Our Top Picks for the Best Honey Extractor in 2020

So, you have gotten the hang of beekeeping, and your bees have been industrious. It’s now time to reap the rewards and start getting at that lovely honey. A honey extractor will help you get every last drop out.

If you don’t have the time to read our full article here, you can just click here to get what we consider to be the best honey extractor out there.

Our Top Picks for Honey Extractors in 2020

 
  1. Vivo Manual Two Frame Extractor
  2. VIVO Three 3 Frame Extractor
  3. Happybuy Manual Honey Extractor
  4. VIVO Four 4 Frame Extractor
  5. OrangeA Electric Extractor

But how do you decide what the best honey extractor for your needs is? Electric vs. radial honey extractors – which option is the winners? What configuration performs the best? Is it better to get a bigger model or commercial honey extractor straight off the bat if you are just starting out? 

We looked at the different options available to you and came up with our top three picks for best radial honey extractors and best electric honey extractors. You want a model that will perform well, last a long time, be easy to clean and be stable on the ground. 

Electric Honey Extractors vs. Radial Honey Extractors: What’s the Difference?

Honey extractors can be classified by the way that they remove the honey. 

Radial models tend to be pricier but can remove honey from both sides of the frame at the same time, so it only needs to be spun once. With tangential models, the honey is taken out one side at a time. You spin it, flip the frame around and spin it a second time.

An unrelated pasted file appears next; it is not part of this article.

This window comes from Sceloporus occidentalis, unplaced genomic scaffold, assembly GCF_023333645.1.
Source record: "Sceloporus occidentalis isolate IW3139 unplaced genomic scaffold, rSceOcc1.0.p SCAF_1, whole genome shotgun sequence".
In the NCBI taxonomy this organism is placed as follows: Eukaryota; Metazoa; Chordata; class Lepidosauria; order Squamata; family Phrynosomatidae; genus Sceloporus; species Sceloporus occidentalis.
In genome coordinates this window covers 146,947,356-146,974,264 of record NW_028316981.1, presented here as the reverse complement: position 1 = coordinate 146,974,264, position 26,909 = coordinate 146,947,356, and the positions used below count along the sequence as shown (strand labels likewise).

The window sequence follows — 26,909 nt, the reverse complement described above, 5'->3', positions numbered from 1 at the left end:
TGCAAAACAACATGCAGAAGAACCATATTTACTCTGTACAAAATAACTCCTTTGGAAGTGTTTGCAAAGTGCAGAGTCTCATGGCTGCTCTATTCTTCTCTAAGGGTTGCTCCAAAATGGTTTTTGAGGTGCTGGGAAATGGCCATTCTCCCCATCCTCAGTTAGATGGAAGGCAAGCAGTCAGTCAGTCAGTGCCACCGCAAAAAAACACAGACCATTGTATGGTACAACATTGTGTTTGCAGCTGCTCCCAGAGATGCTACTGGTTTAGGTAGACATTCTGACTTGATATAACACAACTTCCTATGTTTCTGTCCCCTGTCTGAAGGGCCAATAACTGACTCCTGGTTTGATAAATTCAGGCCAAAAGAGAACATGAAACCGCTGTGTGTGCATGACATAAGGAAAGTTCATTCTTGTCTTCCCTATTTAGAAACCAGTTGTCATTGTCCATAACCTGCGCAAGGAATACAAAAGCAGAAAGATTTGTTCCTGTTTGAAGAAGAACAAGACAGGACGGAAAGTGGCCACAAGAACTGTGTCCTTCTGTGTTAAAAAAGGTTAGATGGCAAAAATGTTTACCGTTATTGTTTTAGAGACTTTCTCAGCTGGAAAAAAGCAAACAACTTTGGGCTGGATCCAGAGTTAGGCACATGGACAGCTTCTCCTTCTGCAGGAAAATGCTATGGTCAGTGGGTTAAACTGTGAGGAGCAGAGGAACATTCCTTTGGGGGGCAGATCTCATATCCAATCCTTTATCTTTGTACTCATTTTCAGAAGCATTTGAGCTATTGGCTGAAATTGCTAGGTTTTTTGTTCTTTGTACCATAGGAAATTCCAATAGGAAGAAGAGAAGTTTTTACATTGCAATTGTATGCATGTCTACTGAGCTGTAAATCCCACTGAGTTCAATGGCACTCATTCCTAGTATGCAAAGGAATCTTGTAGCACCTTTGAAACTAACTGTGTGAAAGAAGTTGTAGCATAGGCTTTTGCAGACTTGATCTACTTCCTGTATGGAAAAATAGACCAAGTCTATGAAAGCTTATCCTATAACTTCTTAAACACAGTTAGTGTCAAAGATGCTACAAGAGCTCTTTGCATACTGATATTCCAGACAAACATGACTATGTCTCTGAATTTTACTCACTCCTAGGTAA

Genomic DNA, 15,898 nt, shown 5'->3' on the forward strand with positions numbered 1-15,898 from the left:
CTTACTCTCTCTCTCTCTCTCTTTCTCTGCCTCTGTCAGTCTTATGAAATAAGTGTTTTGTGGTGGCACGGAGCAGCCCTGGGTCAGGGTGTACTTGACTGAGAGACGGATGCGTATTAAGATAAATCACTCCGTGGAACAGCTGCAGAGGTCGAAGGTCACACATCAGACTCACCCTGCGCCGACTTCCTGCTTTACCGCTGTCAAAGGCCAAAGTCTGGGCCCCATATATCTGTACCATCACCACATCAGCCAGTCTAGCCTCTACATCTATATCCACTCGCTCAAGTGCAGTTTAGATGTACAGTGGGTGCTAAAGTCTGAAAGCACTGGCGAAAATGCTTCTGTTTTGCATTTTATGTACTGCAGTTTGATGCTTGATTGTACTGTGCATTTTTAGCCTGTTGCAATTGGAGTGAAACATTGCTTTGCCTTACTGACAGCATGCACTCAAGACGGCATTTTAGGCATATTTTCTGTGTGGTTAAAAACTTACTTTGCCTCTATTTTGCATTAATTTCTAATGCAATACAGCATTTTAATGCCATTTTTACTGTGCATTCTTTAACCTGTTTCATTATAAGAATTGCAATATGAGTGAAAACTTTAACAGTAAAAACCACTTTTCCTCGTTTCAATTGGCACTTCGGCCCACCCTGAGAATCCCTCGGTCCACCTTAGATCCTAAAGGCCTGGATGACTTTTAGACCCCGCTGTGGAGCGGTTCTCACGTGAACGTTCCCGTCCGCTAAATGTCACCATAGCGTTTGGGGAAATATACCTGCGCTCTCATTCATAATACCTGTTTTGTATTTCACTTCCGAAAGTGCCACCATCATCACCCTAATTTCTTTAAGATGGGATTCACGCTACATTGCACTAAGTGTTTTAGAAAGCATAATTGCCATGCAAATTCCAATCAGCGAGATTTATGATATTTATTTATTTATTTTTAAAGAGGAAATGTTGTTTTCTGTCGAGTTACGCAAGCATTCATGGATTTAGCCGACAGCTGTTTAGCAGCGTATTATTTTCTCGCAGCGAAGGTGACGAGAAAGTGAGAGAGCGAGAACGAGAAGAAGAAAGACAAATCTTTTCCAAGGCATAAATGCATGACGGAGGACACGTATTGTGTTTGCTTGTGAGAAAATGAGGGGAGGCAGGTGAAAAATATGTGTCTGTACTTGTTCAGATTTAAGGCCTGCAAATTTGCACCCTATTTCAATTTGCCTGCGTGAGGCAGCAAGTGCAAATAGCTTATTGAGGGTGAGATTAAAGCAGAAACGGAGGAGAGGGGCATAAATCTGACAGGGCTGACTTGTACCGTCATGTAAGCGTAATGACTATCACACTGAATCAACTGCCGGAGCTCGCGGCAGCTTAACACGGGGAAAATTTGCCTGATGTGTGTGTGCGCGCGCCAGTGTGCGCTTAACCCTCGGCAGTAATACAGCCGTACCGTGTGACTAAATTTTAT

With a hand-crank model, having to spin the frames twice can mean a lot of extra work. With an electric model, though, it is not that much more effort. That’s why we chose to focus on electric options in the tangential category. 

Which Model Suits You Best?

A radial model might suit you better if you have a lot of frames to process. A tangential model might suit you better if you have smaller amounts to process and you like to watch it in action. 

Choosing a Manual Crank or Electric Model? 

Using a machine with a manual crank might be for you if: 

  • You have a tighter budget.
  • You would prefer to spend less on upkeep later – the electric motor on the other option may break down and eventually burn out. There is less that can go wrong with a hand crank model.
  • You don’t mind putting in a bit of extra effort. 
  • This video will show you exactly how a manual extractor works. 

Using a machine with an electric motor might be for you if: 

  • You can spend a little more upfront and are prepared for maintaining the motor.
  • You have a lot of frames to process. 
  • This video will show you exactly how an electrical extractor works. 

Other Things to Consider When Making Your Choice

The Material

You can get models with plastic drums that are a lot more affordable to start off with. These extractors are not quite as a durable, are harder to clean and not quite as stable as a stainless-steel model. 

If you are going to be producing a fair amount of honey every year, you might want to hold out a bit until you can afford the stainless-steel version.

The Size